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This is the talk page for discussing improvements to the Christianity page.

I don't think that the Islam section should be in an article titled "Christianity." The discussion of the Qur'an, and the Dome of the Rock, etc. isn't really related to the topic that this page is about. If there's a page for Islam, this portion of the article should be merged with it. ~ iBrain 2.26.2008

I find the fact that these quotes are filed under the heading christianity most disturbing. As a christian myself, I object strongly to my religion being associated with these horrible, judgemental, and deeply misguided, quotes. I feel the heading 'bigotry' or at least 'christian fundamentalism' would suit these quotes far better. ~M. McQuay 4/8/05

I am going to review the article soon, and if I find nothing which screams "obvious non-neutrality", I'm going to remove the npov tag. AIUI, many Christians disagree about a great many things, but npov mandates that we present quotes from all Christian view points (at least all those following the Nicene(sp?) creed). ~ MosheZadka (Talk) 06:47, 23 October 2005 (UTC)

The article has had alot added since I last commented. It is no-longer just a collection of judgemental conservative remarks using christianity as an excuse. It is now definately more neutral and includes other interpretations of christianity. -MM 24/10/05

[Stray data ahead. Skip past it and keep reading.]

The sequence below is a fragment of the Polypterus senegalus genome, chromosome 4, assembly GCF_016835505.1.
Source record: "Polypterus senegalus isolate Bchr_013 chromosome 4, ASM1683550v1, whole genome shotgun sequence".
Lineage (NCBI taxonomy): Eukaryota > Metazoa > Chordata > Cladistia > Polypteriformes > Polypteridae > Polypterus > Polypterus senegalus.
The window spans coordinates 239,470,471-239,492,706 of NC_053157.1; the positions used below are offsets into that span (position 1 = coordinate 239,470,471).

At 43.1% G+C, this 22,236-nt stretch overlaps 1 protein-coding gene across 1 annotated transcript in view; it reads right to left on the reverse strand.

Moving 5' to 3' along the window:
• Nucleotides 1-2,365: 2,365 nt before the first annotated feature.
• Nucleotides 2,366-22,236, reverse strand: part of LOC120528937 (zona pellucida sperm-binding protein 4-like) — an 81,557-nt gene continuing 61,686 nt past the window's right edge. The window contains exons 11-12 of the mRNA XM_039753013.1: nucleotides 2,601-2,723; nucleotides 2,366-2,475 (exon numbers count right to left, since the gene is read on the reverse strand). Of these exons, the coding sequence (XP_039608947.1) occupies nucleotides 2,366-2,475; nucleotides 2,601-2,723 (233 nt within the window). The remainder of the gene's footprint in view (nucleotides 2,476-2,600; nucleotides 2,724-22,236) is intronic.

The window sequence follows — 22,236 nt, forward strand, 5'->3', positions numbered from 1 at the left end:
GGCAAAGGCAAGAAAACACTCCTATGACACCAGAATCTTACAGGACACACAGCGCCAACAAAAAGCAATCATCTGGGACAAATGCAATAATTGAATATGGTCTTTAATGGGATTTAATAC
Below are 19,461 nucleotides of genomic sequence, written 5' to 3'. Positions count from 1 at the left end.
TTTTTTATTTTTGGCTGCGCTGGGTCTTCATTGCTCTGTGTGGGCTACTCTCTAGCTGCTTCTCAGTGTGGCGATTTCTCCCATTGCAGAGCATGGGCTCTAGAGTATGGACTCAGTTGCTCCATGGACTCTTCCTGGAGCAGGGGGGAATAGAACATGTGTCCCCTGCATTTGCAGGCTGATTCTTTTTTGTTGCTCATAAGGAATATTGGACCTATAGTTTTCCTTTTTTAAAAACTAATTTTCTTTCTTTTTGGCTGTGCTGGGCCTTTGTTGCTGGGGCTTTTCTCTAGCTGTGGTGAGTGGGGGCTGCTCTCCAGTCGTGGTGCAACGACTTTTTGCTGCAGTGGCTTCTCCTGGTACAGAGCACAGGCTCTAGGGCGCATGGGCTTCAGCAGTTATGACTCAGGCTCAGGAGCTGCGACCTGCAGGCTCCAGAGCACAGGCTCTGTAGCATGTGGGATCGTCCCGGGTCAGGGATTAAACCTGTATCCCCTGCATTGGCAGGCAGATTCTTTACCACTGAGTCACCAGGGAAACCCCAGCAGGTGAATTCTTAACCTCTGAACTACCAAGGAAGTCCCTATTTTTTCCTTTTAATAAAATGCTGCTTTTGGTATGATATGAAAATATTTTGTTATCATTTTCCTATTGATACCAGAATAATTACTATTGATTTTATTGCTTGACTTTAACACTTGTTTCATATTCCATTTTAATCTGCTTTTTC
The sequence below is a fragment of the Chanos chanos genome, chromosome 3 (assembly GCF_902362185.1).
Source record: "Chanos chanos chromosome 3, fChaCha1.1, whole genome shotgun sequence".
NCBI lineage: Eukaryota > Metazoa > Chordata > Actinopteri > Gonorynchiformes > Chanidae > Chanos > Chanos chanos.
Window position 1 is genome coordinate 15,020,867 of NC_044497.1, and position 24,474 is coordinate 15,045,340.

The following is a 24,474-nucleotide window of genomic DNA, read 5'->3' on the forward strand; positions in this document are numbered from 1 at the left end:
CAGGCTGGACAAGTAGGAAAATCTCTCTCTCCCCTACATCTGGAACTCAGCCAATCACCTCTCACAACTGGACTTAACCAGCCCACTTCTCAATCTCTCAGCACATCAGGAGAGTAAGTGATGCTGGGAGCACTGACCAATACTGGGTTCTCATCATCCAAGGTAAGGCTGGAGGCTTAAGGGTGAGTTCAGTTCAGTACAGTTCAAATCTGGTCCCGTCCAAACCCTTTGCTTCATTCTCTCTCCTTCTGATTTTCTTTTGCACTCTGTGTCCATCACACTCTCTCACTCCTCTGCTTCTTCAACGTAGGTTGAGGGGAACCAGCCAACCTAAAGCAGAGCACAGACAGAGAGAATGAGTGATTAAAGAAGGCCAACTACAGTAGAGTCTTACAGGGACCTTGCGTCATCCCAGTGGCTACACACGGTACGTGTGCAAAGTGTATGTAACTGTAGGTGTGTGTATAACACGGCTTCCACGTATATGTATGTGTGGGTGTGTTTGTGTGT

There are a lot of hate filled systems... and presumptive hate filled mentalities... and not all of them are those that put on the disguises that religious traditions can provide; and not all people who reject flawed or deficient traditions are entirely free of flaws or deficiencies themselves.
There are traditions of insult and traditions of respect, traditions of hate, and traditions of love, traditions of lies and traditions of honesty, traditions of truth and traditions of error. One of the worst and most common of errors among many traditions, and among many people is to put labels on things, and presume that all they need to know about things can be summed up by those labels, or that people and things they would like to believe to either be absolutely worthless or supremely virtuous actually are.
Many traditions of virtue and many traditions of foolishness often go by the exact same name and labels, and it is attitude and behavior that the wise are alert to, not the labels and creeds that people might be inclined to embrace. Not all christians, jews, muslims, pagans, agnostics or atheists are hate filled bigots, and no one who presumes to claim that they are can rightfully claim to be guiltless of the very same flaw that they would like to emphasize or exaggerate in the traditions of others. ~ Achilles
Perhaps splitting the quotes in to Sections would help. Fundemental, historical, Criticism. --Chalko 18:20, 24 November 2005 (UTC)

Start from Scratch[edit]

This page is so unbelievably biased that we might as well scrap the whole thing and start from scratch. Come on: the only quotes by Christians on this page are from the center crust of the extremists that most Christians facepalm at, or quotes taken grossly out of context (example: most of the Biblical quotes pertaining to violence).

100% agree, this page is about god, creation, religion, the Bible, other religious texts, etc. It is very little about Christianity, and what is Christian, is nowhere near wikipedia's standards. 04:25, 10 December 2009 (UTC)

Needs revision[edit]